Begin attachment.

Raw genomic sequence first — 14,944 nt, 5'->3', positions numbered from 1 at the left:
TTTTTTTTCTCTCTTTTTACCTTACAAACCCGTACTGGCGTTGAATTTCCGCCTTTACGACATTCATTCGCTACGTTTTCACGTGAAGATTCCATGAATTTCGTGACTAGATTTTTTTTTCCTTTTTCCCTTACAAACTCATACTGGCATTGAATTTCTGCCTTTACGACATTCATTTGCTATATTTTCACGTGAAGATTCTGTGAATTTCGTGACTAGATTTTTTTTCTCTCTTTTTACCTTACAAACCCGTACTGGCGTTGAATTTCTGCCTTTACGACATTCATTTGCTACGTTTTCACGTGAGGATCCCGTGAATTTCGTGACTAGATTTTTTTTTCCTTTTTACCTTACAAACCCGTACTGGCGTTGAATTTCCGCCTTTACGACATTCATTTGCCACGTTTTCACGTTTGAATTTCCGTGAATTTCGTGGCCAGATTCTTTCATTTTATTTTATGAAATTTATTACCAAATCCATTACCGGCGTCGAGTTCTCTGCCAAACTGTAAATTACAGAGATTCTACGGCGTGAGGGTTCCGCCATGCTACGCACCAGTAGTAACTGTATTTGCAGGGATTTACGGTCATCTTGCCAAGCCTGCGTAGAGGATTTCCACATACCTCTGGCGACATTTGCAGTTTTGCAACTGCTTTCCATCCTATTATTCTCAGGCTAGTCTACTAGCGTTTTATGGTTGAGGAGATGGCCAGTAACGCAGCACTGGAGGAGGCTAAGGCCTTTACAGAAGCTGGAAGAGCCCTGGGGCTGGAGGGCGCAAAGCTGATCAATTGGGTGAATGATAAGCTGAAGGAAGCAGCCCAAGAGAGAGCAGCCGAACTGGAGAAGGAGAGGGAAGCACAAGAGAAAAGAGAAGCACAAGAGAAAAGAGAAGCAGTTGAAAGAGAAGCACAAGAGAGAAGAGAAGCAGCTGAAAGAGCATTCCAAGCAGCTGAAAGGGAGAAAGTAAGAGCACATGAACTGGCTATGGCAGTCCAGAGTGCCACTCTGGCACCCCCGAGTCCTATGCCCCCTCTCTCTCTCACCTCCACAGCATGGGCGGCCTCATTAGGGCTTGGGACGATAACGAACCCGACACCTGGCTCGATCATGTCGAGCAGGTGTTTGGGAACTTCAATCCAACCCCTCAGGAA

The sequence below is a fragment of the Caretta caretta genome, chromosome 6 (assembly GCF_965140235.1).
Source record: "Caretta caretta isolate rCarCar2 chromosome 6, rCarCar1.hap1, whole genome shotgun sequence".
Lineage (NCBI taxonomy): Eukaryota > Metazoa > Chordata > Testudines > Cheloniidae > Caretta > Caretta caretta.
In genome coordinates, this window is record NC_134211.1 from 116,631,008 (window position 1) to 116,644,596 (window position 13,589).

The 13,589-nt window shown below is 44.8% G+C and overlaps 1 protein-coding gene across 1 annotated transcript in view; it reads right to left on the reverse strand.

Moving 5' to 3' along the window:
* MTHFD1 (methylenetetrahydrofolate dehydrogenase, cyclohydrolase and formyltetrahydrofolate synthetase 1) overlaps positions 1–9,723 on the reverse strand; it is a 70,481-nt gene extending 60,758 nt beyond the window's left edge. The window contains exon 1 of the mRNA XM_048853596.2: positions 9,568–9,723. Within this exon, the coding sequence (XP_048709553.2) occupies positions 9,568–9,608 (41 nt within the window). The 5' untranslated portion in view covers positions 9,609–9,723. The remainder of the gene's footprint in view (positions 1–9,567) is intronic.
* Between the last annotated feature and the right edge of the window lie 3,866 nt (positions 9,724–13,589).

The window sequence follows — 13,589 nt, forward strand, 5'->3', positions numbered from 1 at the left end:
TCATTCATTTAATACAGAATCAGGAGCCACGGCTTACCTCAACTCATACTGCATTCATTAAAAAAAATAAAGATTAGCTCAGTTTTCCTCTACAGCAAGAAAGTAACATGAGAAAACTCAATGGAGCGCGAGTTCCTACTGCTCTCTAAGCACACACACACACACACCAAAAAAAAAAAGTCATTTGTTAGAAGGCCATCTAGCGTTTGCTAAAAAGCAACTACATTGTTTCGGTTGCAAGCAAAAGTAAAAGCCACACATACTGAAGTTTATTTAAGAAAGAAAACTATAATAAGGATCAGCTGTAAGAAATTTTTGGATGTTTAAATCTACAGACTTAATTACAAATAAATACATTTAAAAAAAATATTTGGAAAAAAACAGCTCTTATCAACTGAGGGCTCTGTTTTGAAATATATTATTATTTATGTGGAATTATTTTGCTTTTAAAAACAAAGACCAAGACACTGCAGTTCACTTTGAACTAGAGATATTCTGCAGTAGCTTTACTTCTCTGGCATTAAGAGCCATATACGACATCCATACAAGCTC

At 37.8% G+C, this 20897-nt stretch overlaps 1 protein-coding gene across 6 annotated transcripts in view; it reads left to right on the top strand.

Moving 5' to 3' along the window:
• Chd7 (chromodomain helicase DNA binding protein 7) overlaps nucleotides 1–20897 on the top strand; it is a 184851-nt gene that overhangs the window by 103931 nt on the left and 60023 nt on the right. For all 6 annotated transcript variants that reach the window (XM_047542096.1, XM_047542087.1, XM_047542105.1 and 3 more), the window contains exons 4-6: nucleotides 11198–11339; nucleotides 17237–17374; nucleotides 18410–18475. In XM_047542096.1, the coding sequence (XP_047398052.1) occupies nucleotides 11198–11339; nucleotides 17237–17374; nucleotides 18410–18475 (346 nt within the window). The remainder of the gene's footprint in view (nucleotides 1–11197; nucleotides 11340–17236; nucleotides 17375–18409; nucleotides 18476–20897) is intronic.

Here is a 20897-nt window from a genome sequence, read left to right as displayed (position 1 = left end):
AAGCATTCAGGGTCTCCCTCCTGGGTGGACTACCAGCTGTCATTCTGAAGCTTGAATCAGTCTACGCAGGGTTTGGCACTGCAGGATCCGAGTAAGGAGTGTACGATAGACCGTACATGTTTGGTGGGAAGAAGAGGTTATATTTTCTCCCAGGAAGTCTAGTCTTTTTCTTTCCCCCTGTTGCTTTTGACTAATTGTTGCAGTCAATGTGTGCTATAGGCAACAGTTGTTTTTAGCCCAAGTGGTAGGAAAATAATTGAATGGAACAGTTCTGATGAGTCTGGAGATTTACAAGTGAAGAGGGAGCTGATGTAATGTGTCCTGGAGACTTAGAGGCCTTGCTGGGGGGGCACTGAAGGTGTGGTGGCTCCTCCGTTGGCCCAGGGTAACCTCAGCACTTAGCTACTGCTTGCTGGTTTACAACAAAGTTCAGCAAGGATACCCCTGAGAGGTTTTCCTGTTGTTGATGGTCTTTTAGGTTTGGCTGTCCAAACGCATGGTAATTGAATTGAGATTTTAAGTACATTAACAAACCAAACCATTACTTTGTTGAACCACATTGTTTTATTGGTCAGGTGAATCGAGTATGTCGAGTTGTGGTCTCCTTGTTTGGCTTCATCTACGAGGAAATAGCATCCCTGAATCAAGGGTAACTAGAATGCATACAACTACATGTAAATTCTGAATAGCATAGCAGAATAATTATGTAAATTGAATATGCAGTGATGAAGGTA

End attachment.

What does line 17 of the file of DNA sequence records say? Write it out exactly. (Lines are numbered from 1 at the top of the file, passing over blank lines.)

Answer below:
AAGCATTCAGGGTCTCCCTCCTGGGTGGACTACCAGCTGTCATTCTGAAGCTTGAATCAGTCTACGCAGGGTTTGGCACTGCAGGATCCGAGTAAGGAGTGTACGATAGACCGTACATGTTTGGTGGGAAGAAGAGGTTATATTTTCTCCCAGGAAGTCTAGTCTTTTTCTTTCCCCCTGTTGCTTTTGACTAATTGTTGCAGTCAATGTGTGCTATAGGCAACAGTTGTTTTTAGCCCAAGTGGTAGGAAAATAATTGAATGGAACAGTTCTGATGAGTCTGGAGATTTACAAGTGAAGAGGGAGCTGATGTAATGTGTCCTGGAGACTTAGAGGCCTTGCTGGGGGGGCACTGAAGGTGTGGTGGCTCCTCCGTTGGCCCAGGGTAACCTCAGCACTTAGCTACTGCTTGCTGGTTTACAACAAAGTTCAGCAAGGATACCCCTGAGAGGTTTTCCTGTTGTTGATGGTCTTTTAGGTTTGGCTGTCCAAACGCATGGTAATTGAATTGAGATTTTAAGTACATTAACAAACCAAACCATTACTTTGTTGAACCACATTGTTTTATTGGTCAGGTGAATCGAGTATGTCGAGTTGTGGTCTCCTTGTTTGGCTTCATCTACGAGGAAATAGCATCCCTGAATCAAGGGTAACTAGAATGCATACAACTACATGTAAATTCTGAATAGCATAGCAGAATAATTATGTAAATTGAATATGCAGTGATGAAGGTA